What’s even worse is that the very next day after the Biden Administration first floated its idea that “two negative quarters are not a recession,” the point was repeated by Fed Chairman Jerome Powell at his FOMC press conference on July 27. If nothing else, this proves just how ridiculous claims of “Fed independence” have been over the years. Economists like to claim that the Fed acts independent of political control.  Would they have us believe the Fed spontaneously changed its definition of recession precisely after the administration did? Clearly, the Fed is taking its marching orders from the White House.

The sad part is that outside the typical sources of right-of-center news, the media just ran with the new definition. My favorite was the Associated Press headline that ran after the GDP numbers were announced, “U.S. Economy Shrinks for a Second Quarter, Raising Recession Fear.” (7/28/22) Up until two seconds ago that would have been reported as the official start of a recession, not something that would simply “raise fears,” of a future eventuality. This redefinition of terms would have been impossible when journalistic standards were higher and institutional memory more entrenched.

In George Orwell’s 1984, the totalitarian State of Oceania, where the action takes place, is always at war with another empire. Sometimes against Eurasia, and sometimes against Eastasia. But when the antagonists switched positions, as they often did, it served the government’s interest that the public forget that any other enemy ever existed. It required citizens to say, “We have always been at war with Eurasia,” even if that war just started yesterday. In the same vein, a recession has never been defined as two consecutive quarters of negative growth!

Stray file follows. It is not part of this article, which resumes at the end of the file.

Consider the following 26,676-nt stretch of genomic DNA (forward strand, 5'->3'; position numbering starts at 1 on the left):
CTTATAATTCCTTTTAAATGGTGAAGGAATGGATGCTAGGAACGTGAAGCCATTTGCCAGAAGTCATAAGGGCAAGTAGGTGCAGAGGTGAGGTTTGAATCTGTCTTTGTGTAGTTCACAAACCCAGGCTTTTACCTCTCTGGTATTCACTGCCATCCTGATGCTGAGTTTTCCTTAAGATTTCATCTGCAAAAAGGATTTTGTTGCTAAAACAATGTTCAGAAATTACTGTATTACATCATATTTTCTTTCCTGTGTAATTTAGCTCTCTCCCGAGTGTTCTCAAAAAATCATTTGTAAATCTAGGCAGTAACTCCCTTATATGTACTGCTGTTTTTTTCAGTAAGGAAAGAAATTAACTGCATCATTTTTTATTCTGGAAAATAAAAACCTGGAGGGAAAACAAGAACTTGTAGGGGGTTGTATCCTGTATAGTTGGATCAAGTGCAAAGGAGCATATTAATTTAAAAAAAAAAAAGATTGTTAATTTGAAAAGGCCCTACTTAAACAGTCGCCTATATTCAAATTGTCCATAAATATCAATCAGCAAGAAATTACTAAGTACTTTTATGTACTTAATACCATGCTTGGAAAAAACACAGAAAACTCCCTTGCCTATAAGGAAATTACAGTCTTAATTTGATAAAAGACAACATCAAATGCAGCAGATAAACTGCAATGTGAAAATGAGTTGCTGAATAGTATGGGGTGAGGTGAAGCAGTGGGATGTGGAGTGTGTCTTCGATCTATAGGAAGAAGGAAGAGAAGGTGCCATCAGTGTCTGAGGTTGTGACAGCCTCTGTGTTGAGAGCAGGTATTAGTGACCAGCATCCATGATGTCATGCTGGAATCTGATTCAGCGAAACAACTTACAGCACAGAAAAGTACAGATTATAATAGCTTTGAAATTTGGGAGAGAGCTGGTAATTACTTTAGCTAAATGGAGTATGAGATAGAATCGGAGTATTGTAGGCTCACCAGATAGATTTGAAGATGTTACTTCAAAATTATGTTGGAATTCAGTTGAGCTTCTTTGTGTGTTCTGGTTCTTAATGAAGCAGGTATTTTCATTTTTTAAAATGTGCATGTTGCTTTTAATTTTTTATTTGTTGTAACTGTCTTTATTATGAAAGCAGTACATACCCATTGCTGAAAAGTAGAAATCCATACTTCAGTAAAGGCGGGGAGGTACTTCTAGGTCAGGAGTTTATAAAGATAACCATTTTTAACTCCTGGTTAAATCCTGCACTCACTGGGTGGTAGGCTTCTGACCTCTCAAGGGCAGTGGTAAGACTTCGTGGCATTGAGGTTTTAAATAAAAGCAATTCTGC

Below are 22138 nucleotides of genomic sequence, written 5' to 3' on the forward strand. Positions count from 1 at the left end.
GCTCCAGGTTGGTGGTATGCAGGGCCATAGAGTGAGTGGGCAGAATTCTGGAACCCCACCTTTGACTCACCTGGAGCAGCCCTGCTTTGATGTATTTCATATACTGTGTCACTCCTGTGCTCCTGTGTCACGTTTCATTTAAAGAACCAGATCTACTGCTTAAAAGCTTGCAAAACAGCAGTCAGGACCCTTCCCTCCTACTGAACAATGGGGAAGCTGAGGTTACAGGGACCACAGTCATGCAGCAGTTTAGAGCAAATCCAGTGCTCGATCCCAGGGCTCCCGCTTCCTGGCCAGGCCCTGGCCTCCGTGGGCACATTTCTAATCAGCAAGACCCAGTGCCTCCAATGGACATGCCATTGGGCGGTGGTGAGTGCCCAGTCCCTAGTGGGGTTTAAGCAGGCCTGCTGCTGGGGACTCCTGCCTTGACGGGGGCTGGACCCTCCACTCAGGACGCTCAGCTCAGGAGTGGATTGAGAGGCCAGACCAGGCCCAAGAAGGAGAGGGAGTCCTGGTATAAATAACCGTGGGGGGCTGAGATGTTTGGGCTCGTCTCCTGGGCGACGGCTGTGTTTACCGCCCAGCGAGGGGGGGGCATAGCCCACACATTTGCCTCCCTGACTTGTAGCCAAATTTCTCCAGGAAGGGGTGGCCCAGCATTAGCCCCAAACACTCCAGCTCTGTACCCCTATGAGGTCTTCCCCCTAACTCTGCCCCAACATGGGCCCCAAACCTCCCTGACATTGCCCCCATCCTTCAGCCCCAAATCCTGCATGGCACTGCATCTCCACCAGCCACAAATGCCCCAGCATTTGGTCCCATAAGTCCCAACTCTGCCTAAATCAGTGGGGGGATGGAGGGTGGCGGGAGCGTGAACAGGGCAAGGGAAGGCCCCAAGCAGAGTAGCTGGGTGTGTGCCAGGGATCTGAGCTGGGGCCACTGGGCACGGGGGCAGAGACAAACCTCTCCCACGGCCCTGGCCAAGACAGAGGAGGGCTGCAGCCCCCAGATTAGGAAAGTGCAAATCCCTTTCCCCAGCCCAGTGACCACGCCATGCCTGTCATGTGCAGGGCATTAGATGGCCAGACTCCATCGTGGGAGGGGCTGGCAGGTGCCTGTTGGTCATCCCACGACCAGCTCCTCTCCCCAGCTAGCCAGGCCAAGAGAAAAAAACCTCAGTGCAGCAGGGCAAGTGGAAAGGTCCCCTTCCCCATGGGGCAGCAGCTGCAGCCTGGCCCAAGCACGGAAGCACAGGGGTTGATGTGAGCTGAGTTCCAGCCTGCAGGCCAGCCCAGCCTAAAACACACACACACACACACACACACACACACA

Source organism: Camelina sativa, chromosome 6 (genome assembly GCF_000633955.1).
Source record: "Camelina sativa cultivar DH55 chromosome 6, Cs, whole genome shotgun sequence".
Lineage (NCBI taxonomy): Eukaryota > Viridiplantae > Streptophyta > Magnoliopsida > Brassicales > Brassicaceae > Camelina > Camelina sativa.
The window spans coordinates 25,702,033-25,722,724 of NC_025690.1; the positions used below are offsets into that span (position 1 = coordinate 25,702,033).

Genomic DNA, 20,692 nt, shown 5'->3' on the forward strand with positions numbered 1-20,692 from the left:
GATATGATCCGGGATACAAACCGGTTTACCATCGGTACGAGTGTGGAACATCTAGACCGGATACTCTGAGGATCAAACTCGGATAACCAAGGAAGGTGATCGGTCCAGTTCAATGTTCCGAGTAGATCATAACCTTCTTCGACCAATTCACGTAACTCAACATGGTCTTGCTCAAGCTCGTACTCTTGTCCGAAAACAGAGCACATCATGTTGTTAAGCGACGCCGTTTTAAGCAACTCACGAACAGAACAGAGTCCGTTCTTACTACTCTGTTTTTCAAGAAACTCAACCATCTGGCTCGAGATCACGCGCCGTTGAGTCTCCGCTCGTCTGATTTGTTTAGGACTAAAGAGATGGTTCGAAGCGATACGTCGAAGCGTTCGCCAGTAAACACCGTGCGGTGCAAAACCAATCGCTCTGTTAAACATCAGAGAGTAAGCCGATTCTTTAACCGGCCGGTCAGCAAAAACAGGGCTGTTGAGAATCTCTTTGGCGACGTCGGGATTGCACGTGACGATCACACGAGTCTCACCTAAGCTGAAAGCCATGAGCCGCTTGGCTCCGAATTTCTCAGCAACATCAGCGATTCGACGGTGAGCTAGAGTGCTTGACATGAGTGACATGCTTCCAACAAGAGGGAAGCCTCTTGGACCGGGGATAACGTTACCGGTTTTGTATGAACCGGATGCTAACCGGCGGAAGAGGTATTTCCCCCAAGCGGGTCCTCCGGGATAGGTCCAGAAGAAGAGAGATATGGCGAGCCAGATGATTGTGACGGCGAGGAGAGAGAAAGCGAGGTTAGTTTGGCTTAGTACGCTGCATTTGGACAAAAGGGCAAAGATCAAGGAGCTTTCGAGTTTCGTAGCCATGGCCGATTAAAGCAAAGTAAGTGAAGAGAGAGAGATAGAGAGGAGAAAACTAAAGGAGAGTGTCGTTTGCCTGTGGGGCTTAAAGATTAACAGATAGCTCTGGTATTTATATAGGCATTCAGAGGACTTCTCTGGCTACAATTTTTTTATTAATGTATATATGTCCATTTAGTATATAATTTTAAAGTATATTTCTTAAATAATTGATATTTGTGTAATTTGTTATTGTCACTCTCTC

Following up on this easy rhetorical victory, the Biden team decided to keep the ball rolling by claiming that there was “zero inflation in America in July.” That may come as a surprise to a select group of Americans, say those who have shopped at stores in the past month, but the claim went largely uncriticized in the press.

To tell this whopper, Biden had to talk only about month-over-month inflation, and ignore the year-over-year data, which still shows a hefty 8.5% inflation rate in July (down slightly from the prior month). (U.S. Bureau of Labor Statistics) In all my years following economic news, I can say with extreme certainty that I never saw anyone hold up a month-over-month number as proof of anything. So yes, gas prices came down in July, possibly as a result of the release of millions of barrels of oil in the U.S. Strategic Reserve (though food, rent, and service prices continued their relentless rise). But oil prices could very well be up in September. Should we expect Biden to place great weight on that eventuality as well?  Don’t hold your breath. In reality, after so many months of blistering price increases, a cooler month should be expected. The trend lines remain unbroken.

This “zero inflation” claim, repeated by Administration spokespeople dozens of times, is the kind of huge lie that would have elicited waves of head-smacking coverage during the Trump Administration. But Biden is getting a pass, he’s even being congratulated for his rhetorical boldness and courage in standing up to the “right-wing spin machine.”